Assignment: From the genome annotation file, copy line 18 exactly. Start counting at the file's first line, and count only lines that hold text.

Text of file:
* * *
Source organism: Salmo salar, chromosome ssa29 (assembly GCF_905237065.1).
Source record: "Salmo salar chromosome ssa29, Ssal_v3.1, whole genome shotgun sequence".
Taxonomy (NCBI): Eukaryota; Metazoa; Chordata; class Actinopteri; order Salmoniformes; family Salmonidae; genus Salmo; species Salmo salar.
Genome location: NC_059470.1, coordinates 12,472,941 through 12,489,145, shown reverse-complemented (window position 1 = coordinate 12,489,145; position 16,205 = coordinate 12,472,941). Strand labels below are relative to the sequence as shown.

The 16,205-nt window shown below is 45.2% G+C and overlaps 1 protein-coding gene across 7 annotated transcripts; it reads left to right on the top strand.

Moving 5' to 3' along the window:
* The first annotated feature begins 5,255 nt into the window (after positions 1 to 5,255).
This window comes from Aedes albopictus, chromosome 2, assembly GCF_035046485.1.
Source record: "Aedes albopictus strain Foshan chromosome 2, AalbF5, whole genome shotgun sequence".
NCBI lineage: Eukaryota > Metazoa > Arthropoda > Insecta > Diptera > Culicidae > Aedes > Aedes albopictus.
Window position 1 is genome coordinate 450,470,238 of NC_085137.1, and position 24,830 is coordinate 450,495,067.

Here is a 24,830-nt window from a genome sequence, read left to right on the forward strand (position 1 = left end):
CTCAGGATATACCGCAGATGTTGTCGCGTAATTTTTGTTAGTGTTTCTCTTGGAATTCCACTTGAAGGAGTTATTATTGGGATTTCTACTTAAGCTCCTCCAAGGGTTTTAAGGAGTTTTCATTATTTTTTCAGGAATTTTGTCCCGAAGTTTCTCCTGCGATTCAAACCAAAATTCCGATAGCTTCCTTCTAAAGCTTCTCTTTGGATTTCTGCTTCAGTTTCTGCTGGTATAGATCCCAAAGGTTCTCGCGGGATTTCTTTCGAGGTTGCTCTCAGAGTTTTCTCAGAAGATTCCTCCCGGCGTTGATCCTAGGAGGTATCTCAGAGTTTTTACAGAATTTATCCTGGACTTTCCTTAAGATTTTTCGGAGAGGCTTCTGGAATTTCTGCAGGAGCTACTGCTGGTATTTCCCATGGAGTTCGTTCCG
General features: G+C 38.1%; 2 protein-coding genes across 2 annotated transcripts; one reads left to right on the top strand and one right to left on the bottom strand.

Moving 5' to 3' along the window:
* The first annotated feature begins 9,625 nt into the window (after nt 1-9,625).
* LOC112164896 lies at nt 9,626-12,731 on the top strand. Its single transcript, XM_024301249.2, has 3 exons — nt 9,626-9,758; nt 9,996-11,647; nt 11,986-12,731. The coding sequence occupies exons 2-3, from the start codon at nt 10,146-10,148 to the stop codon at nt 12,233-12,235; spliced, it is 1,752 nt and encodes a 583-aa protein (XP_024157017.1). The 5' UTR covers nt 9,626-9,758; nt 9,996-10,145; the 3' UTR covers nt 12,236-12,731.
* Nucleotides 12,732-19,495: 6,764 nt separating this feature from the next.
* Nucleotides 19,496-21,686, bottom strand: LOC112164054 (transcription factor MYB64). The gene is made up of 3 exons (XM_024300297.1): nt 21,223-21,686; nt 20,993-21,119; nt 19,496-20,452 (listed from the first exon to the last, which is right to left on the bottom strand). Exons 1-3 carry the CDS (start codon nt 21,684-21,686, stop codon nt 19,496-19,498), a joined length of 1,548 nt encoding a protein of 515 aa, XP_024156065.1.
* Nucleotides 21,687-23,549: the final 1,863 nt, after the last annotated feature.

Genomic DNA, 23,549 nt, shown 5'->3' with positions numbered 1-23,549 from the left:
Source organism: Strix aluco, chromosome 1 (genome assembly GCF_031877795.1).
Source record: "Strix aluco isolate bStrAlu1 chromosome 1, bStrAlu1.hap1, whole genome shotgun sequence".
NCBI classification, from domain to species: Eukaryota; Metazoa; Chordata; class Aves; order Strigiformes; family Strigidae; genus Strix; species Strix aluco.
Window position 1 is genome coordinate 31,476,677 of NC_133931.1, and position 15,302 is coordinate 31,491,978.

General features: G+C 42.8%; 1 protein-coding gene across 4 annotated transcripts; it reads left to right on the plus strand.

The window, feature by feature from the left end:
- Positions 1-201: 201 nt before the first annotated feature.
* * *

* Nucleotides 12,732-19,495: 6,764 nt separating this feature from the next.